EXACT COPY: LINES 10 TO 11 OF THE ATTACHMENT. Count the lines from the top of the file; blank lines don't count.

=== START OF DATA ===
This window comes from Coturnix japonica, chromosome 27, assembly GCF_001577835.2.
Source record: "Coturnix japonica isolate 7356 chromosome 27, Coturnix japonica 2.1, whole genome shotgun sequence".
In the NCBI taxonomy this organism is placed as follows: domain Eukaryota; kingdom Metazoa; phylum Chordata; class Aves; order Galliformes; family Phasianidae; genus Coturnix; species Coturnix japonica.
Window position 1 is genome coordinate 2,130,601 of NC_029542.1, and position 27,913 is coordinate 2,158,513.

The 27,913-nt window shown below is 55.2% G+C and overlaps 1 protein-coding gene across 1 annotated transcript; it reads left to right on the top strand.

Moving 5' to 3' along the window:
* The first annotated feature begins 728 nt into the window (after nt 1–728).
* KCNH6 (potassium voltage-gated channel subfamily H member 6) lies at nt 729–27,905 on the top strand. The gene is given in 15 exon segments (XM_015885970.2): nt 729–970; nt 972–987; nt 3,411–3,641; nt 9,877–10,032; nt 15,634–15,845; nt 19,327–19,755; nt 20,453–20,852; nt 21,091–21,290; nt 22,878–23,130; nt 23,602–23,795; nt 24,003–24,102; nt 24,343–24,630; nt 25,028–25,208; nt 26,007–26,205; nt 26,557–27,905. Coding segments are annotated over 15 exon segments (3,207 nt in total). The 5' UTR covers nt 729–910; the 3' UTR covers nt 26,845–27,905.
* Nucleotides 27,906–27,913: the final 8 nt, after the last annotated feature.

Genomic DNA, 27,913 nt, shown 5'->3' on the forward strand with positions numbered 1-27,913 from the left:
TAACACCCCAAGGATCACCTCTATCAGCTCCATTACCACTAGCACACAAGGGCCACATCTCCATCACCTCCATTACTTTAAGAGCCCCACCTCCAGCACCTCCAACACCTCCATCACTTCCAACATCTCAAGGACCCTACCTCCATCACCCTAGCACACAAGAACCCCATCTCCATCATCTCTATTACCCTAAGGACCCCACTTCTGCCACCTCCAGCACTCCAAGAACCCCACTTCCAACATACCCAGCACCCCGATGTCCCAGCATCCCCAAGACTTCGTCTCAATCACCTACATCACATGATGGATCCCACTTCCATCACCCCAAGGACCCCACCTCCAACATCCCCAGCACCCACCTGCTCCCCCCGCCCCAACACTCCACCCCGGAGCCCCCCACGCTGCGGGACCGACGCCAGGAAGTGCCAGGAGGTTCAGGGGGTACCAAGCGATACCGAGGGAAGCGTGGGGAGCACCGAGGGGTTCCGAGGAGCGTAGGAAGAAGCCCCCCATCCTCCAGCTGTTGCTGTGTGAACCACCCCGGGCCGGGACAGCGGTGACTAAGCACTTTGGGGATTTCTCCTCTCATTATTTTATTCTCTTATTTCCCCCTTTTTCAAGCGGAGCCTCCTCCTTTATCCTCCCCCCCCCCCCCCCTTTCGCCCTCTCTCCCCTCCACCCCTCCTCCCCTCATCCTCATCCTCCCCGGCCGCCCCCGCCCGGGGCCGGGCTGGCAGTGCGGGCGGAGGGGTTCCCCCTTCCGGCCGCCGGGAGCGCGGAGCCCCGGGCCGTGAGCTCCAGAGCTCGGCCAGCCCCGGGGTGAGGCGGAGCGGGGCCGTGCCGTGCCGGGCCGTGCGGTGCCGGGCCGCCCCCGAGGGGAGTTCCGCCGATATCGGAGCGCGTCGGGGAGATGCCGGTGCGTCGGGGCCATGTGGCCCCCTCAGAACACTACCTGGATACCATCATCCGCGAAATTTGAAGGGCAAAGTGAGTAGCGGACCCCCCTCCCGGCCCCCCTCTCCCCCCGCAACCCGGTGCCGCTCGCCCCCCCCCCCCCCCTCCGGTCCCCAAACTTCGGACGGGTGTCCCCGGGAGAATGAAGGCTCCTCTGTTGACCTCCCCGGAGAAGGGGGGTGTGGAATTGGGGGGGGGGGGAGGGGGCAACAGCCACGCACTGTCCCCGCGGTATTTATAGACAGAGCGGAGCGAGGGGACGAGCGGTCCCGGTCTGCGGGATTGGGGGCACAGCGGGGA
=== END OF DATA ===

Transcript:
Genomic DNA, 27,913 nt, shown 5'->3' on the forward strand with positions numbered 1-27,913 from the left:
TAACACCCCAAGGATCACCTCTATCAGCTCCATTACCACTAGCACACAAGGGCCACATCTCCATCACCTCCATTACTTTAAGAGCCCCACCTCCAGCACCTCCAACACCTCCATCACTTCCAACATCTCAAGGACCCTACCTCCATCACCCTAGCACACAAGAACCCCATCTCCATCATCTCTATTACCCTAAGGACCCCACTTCTGCCACCTCCAGCACTCCAAGAACCCCACTTCCAACATACCCAGCACCCCGATGTCCCAGCATCCCCAAGACTTCGTCTCAATCACCTACATCACATGATGGATCCCACTTCCATCACCCCAAGGACCCCACCTCCAACATCCCCAGCACCCACCTGCTCCCCCCGCCCCAACACTCCACCCCGGAGCCCCCCACGCTGCGGGACCGACGCCAGGAAGTGCCAGGAGGTTCAGGGGGTACCAAGCGATACCGAGGGAAGCGTGGGGAGCACCGAGGGGTTCCGAGGAGCGTAGGAAGAAGCCCCCCATCCTCCAGCTGTTGCTGTGTGAACCACCCCGGGCCGGGACAGCGGTGACTAAGCACTTTGGGGATTTCTCCTCTCATTATTTTATTCTCTTATTTCCCCCTTTTTCAAGCGGAGCCTCCTCCTTTATCCTCCCCCCCCCCCCCCCTTTCGCCCTCTCTCCCCTCCACCCCTCCTCCCCTCATCCTCATCCTCCCCGGCCGCCCCCGCCCGGGGCCGGGCTGGCAGTGCGGGCGGAGGGGTTCCCCCTTCCGGCCGCCGGGAGCGCGGAGCCCCGGGCCGTGAGCTCCAGAGCTCGGCCAGCCCCGGGGTGAGGCGGAGCGGGGCCGTGCCGTGCCGGGCCGTGCGGTGCCGGGCCGCCCCCGAGGGGAGTTCCGCCGATATCGGAGCGCGTCGGGGAGATGCCGGTGCGTCGGGGCCATGTGGCCCCCTCAGAACACTACCTGGATACCATCATCCGCGAAATTTGAAGGGCAAAGTGAGTAGCGGACCCCCCTCCCGGCCCCCCTCTCCCCCCGCAACCCGGTGCCGCTCGCCCCCCCCCCCCCCCTCCGGTCCCCAAACTTCGGACGGGTGTCCCCGGGAGAATGAAGGCTCCTCTGTTGACCTCCCCGGAGAAGGGGGGTGTGGAATTGGGGGGGGGGGGAGGGGGCAACAGCCACGCACTGTCCCCGCGGTATTTATAGACAGAGCGGAGCGAGGGGACGAGCGGTCCCGGTCTGCGGGATTGGGGGCACAGCGGGGA